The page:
Why is there “pepper” in the name? This might refer to the generous spices that go inside the dough, but it might be literal. There are records of old recipe of “pepper cakes” that really contain black pepper. Maybe you wanna try putting a little bit in your pepparkakor?

13 dec:  Luciadagen, lussekatt/lussebulle (pl. lussekatter/lussebullar) // St. Lucia day, Lucia cats/Lucia buns (image at the top of this post). Of Christian origin, Lucia is a bearer of light, much welcome in the darkness of winter solstice (13 Dec in old Julian calendar). Wherefore the cats? Ah, this is a fascinating tale. I offer two theories.
First explanation, this comes from conflation with the tale of St. Nicholas (origin of modern Santa Claus) who had a companion who punishes bad children. The companion is usually depicted as mischievous elf, but sometimes as a devil. Cat was associated with evil (cf. witches) and the companion sometimes is called djävulskatt (devil’s cat). The devil’s name is Lucifer (in Christian tradition, Lucifer was formerly an angel of light. Lux is light in Latin, Luci- is the genitive. It is also not hard to see the connection with the Swedish equivalent ljus). Djävulskatt then became lussekatt and becomes conflated with Lucia.
Second explanation, that I think is more parsimonious, but not really mutually exclusive from the first one, is that it is from a previous winter solstice celebration involving another Lucy (spelled Lussi), which is Lucy’s Night (Lussinatta), pre-dating the Christian Lucia. Lussi was depicted as a witch with companions… which I bet involve a cat or two, so there’s the lussekatter (Note: This is my own speculation after reading about Lussinatta). Again, when the Christian Lucia came and replace Lussi, the lussekatt itself might have survived. In this sense, the Lucia buns themselves might be an older tradition than (the Christian) Lucia.
The origin notwithstanding, the buns are celebration of light, and there is no prize in guessing why it uses saffron: this makes the buns bright yellow, reminiscent of the much-needed incandescence in winter darkness.

18 dec: Kakansdag // Today! I guess this is for other kakor that don’t have dedicated days (yet). I will mention some of the popular and/or interesting ones. First off, besides prinsesstårta and Gustav Adolf-bakelse, other members of le famille royale:
Oscar II-tårta — almond meringue torte.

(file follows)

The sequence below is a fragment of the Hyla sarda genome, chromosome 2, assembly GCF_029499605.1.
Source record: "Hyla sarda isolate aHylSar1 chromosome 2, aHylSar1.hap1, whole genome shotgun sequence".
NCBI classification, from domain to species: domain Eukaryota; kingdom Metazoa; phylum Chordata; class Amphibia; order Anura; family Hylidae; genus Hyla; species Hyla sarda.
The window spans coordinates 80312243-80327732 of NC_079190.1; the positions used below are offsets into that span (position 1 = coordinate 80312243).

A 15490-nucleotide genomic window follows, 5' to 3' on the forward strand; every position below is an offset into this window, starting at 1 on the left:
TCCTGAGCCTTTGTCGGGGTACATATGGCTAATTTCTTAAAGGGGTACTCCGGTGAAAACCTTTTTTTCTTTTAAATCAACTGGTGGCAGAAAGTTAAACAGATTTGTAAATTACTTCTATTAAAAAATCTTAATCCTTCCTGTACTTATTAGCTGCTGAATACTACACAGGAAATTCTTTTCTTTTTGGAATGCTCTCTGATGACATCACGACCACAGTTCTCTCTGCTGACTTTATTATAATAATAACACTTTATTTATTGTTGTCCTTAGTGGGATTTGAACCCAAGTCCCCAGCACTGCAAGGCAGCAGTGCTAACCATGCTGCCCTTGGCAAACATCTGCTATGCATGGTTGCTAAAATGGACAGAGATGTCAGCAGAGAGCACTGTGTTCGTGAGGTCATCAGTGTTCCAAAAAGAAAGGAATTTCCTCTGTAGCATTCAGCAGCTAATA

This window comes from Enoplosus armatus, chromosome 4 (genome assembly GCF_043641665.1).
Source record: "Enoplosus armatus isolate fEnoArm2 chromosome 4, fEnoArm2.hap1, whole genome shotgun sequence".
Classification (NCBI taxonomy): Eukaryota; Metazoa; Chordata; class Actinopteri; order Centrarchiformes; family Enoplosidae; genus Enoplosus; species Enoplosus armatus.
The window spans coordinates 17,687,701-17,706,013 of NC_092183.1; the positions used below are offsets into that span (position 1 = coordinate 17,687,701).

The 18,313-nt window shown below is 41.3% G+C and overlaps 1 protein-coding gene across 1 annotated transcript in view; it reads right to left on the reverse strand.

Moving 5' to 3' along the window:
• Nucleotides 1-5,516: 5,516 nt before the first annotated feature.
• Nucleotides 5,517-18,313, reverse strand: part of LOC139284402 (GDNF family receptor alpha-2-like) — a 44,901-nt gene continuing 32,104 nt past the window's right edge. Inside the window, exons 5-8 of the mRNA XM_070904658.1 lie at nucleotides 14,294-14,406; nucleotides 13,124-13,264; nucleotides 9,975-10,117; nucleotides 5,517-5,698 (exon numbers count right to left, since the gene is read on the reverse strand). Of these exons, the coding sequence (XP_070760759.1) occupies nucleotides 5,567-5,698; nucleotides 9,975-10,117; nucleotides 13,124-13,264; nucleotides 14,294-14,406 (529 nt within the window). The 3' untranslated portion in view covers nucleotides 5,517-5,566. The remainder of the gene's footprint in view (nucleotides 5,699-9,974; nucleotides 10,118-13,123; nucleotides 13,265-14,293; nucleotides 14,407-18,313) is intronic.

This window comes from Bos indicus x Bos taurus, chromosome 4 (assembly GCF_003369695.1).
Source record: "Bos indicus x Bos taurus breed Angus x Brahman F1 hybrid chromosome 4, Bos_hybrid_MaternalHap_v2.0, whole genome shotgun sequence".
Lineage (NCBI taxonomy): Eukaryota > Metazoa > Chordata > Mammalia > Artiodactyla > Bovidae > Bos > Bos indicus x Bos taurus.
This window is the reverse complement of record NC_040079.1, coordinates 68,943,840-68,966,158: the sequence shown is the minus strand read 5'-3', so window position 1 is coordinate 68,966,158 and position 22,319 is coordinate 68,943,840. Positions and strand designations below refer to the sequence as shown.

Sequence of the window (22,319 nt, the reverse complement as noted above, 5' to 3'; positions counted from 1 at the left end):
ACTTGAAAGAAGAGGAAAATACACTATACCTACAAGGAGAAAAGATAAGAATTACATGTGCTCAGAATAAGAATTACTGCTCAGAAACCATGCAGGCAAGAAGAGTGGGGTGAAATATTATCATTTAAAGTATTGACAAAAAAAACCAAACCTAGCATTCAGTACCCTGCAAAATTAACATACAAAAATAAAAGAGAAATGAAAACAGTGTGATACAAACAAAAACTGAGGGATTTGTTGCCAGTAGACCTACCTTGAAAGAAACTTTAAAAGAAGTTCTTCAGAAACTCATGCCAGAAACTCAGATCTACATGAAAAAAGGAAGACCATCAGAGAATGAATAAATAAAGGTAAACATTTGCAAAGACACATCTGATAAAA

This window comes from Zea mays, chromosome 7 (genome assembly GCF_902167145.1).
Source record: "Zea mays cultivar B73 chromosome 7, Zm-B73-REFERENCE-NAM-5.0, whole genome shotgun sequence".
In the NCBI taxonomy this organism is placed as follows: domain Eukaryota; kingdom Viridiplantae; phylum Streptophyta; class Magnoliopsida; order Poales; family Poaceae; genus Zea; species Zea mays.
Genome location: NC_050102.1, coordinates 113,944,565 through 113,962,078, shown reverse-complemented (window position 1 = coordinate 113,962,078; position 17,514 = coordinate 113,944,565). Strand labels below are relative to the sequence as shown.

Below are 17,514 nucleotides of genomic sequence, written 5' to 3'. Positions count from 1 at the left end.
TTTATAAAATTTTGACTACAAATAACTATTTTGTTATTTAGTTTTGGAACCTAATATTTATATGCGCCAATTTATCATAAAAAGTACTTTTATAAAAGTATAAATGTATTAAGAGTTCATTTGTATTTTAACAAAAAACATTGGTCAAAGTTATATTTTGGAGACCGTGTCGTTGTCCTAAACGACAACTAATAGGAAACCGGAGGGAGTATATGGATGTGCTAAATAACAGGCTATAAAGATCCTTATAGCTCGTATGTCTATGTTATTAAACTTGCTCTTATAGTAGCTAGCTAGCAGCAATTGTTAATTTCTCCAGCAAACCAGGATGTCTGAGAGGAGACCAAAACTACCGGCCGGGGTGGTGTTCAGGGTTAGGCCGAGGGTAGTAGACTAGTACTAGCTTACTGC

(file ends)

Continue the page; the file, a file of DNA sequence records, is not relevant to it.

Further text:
Karl XV:s kringlor — kringla is almost like a pretzel shape. You know those small pretzel-like Danish cookies? Those are kringlor.
Alexanderbakelse — pie with almond filling, a Finnish creation named after Russian Tsar Alexander I who visited Helsinki in 1800s.
Estelle-bakelse — from a baking competition, a tribute to Princess Estelle and takes cues from prinsesstårta of course.

Curious names: Kärleksmums — “love yummy”, coffee and chocolate cake with icing and coconut flakes, very popular and has many other names; Drömmar — “dreams”;  Solskenskaka — “Sunshine”; Tigerkaka — marble cake, the swirls do look like tiger coats, don’t they? Ökensand — “desert sand”; Hästskor — “horse shoes”; Nunnor — “nuns”; Katlaner — “Catalans”; Polynéer — “Polynesian”; Kejsarkronor — “imperial crowns”; Göteborgare — Gothenburger; Pinnochiotårta; Radiokaka; Sans rival (such confidence!); Klenäter — “slenders”, a fritter, Scandinavian and traditionally eaten around Christmas.

Related to music (!): Jitterbug — a type of swing dance; Toscakaka — Tosca is an Italian opera (but it might simply mean Tuscany-style); Stenhammarskakor — Stenhammar was a Swedish composer.

Named after places (surprisingly many!): Budapestbakelsen — hazelnut- and fruit-filled Swiss roll; Karlsbaderkrans; Windsorkaka; Rimbobullar (Rimbo is in Norrtälje); Fyriskaka (Fyris is a river in Uppland and the name is often used for expressions related to Uppsala); Californiakakor; Tivolikakor; Brysselkex (Brussel); Lekebergskransar (Lekeberg is in Örebro); Strassburgare; Sätoftakakor; Uppåkrakakor (Sätofta and Uppåkra are in Skåne); Skåneåsar; Marstrandkex; Milanostänger; Linzer (Linz is in Austria); Walesbröd (Welsh); Schwarzwaldtårta (just in case you don’t recognise from the German name, this is Black Forest cake).

Others you might have heard of: Ostkaka — Swedish-style cheesecake, originated from provinces Hälsingland and Småland; Biskvi — small ones are accompaniment to nyponsoppa, there are also big ones topped with ganache and chocolate coating. There are also other beloved kakor too many to mention. You can refer to the Swedish classic cookbook Sju Sorters Kakor (=7 assortments of cookies) named after a tradition of the same name in the 1800s, in which the host is expected to serve 7 kinds of cookies to the guest in the kafferep, coffee parties. The number seven is the lagom number, considered neither too stingy nor show-off.

One interesting observation of this kakanskalender: the distribution of days. There seems to be more pastry days in winter than in other seasons, which makes sense right?

screen-shot-2016-12-03-at-20-07-11No time to bake kakor when you are busy suntanning outside your sommarstuga, ja?

Non-Swedes, don’t you wish your SFI (Svenska för invandrare // Swedish language for immigrants) lesson is this fun and (literally) sweet? Hope I didn’t miss your favourite kakor. Seeing the calendar also got me thinking: What is the quintessential Swedish pastry? If you see the recurring motifs: chocolate, spices, almond paste, dairy, marzipan—Gustav Adolf-bakelse and Estelle-bakelse are in the right directions.

Ok don’t steal my idea. That will be the flagship item in my (imaginary) (future) konditori.

Smaklig kakansdag! // Have a tasty kaka day!

Most of the calendar days: https://temadagar.se/kalender/
Wikipedia page on Swedish cuisine
Sju sorters kakor: Sveriges bästa recept på klassiska bakverk och nya favoriter Stockholm: Massolit 2015
Lussekatter origin, theory #1:
– http://www.nordstjernan.com/news/traditions/1003/